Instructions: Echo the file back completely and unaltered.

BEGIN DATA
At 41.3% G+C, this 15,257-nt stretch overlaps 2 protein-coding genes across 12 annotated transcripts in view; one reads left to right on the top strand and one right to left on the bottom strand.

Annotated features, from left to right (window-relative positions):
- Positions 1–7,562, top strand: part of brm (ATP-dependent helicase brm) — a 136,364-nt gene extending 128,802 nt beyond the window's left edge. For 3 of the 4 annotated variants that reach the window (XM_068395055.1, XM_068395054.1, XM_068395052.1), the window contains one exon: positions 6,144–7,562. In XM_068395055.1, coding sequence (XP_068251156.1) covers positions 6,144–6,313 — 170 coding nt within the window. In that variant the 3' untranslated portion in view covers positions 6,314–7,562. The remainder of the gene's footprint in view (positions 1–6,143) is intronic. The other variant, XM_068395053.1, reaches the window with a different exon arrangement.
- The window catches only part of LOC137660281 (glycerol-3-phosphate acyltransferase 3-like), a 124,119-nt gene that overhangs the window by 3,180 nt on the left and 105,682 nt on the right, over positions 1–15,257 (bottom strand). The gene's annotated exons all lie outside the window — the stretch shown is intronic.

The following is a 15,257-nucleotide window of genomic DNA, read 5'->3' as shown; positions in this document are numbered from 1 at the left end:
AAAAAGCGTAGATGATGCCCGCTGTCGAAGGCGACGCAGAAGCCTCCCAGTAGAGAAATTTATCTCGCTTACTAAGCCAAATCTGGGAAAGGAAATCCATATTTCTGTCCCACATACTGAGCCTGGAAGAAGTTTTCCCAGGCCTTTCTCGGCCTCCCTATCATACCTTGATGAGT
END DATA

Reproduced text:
At 41.3% G+C, this 15,257-nt stretch overlaps 2 protein-coding genes across 12 annotated transcripts in view; one reads left to right on the top strand and one right to left on the bottom strand.

Annotated features, from left to right (window-relative positions):
- Positions 1–7,562, top strand: part of brm (ATP-dependent helicase brm) — a 136,364-nt gene extending 128,802 nt beyond the window's left edge. For 3 of the 4 annotated variants that reach the window (XM_068395055.1, XM_068395054.1, XM_068395052.1), the window contains one exon: positions 6,144–7,562. In XM_068395055.1, coding sequence (XP_068251156.1) covers positions 6,144–6,313 — 170 coding nt within the window. In that variant the 3' untranslated portion in view covers positions 6,314–7,562. The remainder of the gene's footprint in view (positions 1–6,143) is intronic. The other variant, XM_068395053.1, reaches the window with a different exon arrangement.
- The window catches only part of LOC137660281 (glycerol-3-phosphate acyltransferase 3-like), a 124,119-nt gene that overhangs the window by 3,180 nt on the left and 105,682 nt on the right, over positions 1–15,257 (bottom strand). The gene's annotated exons all lie outside the window — the stretch shown is intronic.

The following is a 15,257-nucleotide window of genomic DNA, read 5'->3' as shown; positions in this document are numbered from 1 at the left end:
AAAAAGCGTAGATGATGCCCGCTGTCGAAGGCGACGCAGAAGCCTCCCAGTAGAGAAATTTATCTCGCTTACTAAGCCAAATCTGGGAAAGGAAATCCATATTTCTGTCCCACATACTGAGCCTGGAAGAAGTTTTCCCAGGCCTTTCTCGGCCTCCCTATCATACCTTGATGAGT